Hollywood Reporter Part II
“Usually you go for the actors, but when it calls for a beautiful, stunning woman, then you jump into the model world and see if there’s somebody who can step up,” says Roger Mussenden, the casting director on Just Go With It who also put Halle Berry, Famke Janssen and Romijn in X-Men. Mussenden claims that Decker “hit all the marks and wasn’t thrown off by the comedy.”
That she trains with acting coaches Joan Rosenfels in New York and Cameron Thor in Los Angeles and has refrained from lining up new modeling gigs signals the seriousness of Decker’s approach. After growing up in Charlotte, N.C., Decker moved to New York in 2005 at age 18 after high school and eventually signed with the Paris-based Marilyn Agency, which has an office in New York. She quickly secured magazine spreads in Glamour, FHM and Cosmopolitan, as well as campaigns for the Gap and Victoria’s Secret, but her annual appearance in the SI swimsuit issue beginning in 2006 led to the coveted cover spot last year. By then, Decker had spent regular time co-hosting a CNN/SI Web sports show and a few years auditioning for TV and film roles, mostly without success. Acting wasn’t an early passion for Decker and only became an interest as a way to compensate for not going to college — she says she felt dumb and wanted to use her brain to study something while traveling the world for shoots. “It was stimulating my mind in a different way than modeling was,” she says.
Parts in Bedtime Stories, Hall Pass and Transformers: Dark of the Moon went to other actresses (fellow Victoria’s Secret model Rosie Huntington-Whiteley ultimately got the latter after Megan Fox was jettisoned). A few TV series guest spots in 2009 on Chuck, Ugly Bettyand Royal Pains finally led to a string of auditions on two coasts, plus a table read that won her the part in Just Go With It.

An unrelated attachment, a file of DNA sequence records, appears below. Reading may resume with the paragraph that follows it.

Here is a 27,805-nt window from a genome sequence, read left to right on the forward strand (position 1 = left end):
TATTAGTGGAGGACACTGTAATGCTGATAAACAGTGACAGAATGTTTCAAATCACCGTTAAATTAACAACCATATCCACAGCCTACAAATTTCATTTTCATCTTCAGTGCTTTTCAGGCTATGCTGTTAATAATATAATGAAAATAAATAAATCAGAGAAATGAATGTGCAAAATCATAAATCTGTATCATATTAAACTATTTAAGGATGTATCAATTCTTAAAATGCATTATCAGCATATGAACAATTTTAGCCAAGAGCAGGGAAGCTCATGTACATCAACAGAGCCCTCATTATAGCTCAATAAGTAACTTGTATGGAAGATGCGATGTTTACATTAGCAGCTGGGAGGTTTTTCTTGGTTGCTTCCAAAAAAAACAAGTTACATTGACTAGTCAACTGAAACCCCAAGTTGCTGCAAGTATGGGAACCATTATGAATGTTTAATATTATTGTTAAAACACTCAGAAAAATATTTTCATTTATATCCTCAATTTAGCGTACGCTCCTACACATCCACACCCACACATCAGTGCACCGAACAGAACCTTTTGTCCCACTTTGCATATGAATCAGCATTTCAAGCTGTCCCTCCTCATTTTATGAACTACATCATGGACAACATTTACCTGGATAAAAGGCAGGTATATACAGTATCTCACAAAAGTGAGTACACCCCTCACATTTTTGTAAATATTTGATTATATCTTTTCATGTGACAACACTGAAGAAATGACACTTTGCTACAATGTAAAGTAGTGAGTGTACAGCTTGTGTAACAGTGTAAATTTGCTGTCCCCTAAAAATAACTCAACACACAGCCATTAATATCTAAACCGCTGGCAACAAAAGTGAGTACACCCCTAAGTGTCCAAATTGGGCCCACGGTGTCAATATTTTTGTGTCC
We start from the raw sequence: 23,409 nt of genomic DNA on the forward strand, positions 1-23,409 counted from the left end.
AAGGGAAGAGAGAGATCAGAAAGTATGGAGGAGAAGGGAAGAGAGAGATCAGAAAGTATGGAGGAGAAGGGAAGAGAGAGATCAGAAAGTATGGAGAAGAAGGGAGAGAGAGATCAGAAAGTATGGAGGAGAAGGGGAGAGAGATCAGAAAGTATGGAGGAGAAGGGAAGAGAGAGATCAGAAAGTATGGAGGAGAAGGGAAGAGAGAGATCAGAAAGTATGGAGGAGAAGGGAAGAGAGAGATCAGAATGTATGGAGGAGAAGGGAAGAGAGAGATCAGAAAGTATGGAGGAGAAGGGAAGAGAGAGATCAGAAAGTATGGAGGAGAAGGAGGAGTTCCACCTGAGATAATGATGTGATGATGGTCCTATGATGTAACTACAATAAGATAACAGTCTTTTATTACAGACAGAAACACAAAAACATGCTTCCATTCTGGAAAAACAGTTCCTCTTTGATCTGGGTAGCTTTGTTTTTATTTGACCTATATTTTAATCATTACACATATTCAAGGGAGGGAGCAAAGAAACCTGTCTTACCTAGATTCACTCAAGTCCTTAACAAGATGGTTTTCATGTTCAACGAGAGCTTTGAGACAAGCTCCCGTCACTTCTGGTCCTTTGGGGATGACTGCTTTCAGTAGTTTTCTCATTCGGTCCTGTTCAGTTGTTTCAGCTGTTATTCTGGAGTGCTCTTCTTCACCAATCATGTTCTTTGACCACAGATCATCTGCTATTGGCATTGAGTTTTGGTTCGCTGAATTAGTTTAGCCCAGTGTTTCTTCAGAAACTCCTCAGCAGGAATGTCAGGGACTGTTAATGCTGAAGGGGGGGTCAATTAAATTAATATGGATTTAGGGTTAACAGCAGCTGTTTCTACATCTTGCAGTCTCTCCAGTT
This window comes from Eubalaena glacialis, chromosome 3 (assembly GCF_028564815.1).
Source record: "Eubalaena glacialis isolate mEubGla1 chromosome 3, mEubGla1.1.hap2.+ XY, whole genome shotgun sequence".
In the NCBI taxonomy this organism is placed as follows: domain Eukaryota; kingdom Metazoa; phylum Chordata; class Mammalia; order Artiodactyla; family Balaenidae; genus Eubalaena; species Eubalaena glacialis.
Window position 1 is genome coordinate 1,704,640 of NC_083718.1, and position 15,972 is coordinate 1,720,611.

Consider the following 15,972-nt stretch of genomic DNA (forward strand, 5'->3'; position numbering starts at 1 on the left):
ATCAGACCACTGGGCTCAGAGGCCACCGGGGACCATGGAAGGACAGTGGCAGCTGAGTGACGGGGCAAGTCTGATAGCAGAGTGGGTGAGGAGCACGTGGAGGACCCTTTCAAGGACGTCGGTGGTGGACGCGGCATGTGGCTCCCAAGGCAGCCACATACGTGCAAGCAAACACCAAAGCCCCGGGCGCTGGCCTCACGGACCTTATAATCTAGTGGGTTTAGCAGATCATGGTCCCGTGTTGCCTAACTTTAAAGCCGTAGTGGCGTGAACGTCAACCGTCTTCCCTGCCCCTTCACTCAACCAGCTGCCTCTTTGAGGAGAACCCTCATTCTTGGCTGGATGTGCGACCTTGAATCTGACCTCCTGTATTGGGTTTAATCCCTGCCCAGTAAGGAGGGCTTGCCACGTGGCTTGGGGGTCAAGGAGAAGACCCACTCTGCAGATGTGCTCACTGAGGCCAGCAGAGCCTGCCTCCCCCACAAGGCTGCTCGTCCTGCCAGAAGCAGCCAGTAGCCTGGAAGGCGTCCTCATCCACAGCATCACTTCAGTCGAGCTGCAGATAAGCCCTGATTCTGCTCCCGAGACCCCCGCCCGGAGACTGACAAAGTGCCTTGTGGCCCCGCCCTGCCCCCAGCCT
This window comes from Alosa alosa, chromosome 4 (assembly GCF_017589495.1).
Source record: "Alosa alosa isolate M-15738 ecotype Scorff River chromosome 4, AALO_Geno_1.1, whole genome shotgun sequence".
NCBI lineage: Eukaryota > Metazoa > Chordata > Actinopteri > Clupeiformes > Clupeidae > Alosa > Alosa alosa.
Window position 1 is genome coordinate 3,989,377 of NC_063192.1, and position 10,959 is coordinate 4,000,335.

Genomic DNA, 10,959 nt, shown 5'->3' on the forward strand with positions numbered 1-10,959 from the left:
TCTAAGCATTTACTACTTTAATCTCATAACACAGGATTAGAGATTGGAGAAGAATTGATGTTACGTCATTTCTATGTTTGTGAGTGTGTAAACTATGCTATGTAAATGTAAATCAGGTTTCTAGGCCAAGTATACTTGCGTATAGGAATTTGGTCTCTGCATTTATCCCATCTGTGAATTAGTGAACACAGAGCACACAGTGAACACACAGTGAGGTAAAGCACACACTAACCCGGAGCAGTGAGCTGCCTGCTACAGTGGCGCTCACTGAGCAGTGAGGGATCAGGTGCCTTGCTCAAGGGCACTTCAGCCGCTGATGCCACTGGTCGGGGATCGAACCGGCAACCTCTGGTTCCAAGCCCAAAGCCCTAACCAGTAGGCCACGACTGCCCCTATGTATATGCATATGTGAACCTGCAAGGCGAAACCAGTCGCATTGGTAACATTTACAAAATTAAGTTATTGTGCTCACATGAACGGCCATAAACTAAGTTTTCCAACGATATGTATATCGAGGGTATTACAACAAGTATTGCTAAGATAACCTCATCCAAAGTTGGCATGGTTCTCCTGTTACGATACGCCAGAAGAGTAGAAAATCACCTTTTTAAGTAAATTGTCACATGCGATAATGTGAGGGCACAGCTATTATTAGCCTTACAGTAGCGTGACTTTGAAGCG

“There might have been a few extra hoops, but not that many,” Mussenden says. “It is a very sensitive area with a lot of gorgeous faces that are sometimes just that. We have to look a little deeper at them and get them out of their comfort zone. Brooklyn has other qualities, and she knows how to handle herself; she was pretty confident. This was a big deal for her.”
“There’s a likability when a woman is beautiful and can make fun of herself — it disarms people; they become accessible,” says an agent who has worked with model-actresses. As an example, the agent cites the scene in My Best Friend’s Wedding when Diaz makes fun of her inability to sing in a karaoke bar. “Men and women started to really want to hang out with her,” the agent says. “If you had a beautiful girl, and you could put her in a situation that wasn’t too far away from who she might be as a human being and she could make people laugh, then men and women would like her, and she’d get away with murder in the beginning and accelerate faster.”
Decker has her own version of this appeal. On The Dan Patrick Show during pre-Super Bowl coverage in Dallas — she followed NFL Hall of Famers Jerry Rice and Joe Montana and identified herself as “a wannabe actress”— Decker displayed her everywoman nature with her sports chatter and ability to banter with a bunch of professional macho meatheads. (Sports are in her blood: She’s a Carolina Panthers and UNC Tar Heels fan who’s married to tennis star Andy Roddick.)
“A woman that can be beautiful and funny — there ain’t a lot of them,” says casting director Fern Champion, who waded through an entire sea of Victoria’s Secret models before she put Diaz, then mainly a magazine model in Europe, in The Mask in 1994. Champion also saw Angelina Jolie in 1995 for Mortal Kombat and had a producer nix MacDowell when Champion tried to cast her in the 1988 ABC miniseries War and Remembrance. “Very similar to what I saw in Cameron, Brooklyn has got a great attitude,” she says. “She can talk, she’s funny, she’s humble, she’s got a great sense of humor. Women fell in love with Cameron, and men were totally involved. When you look at Brooklyn, same thing — I like her as a broad! You go to the personality.”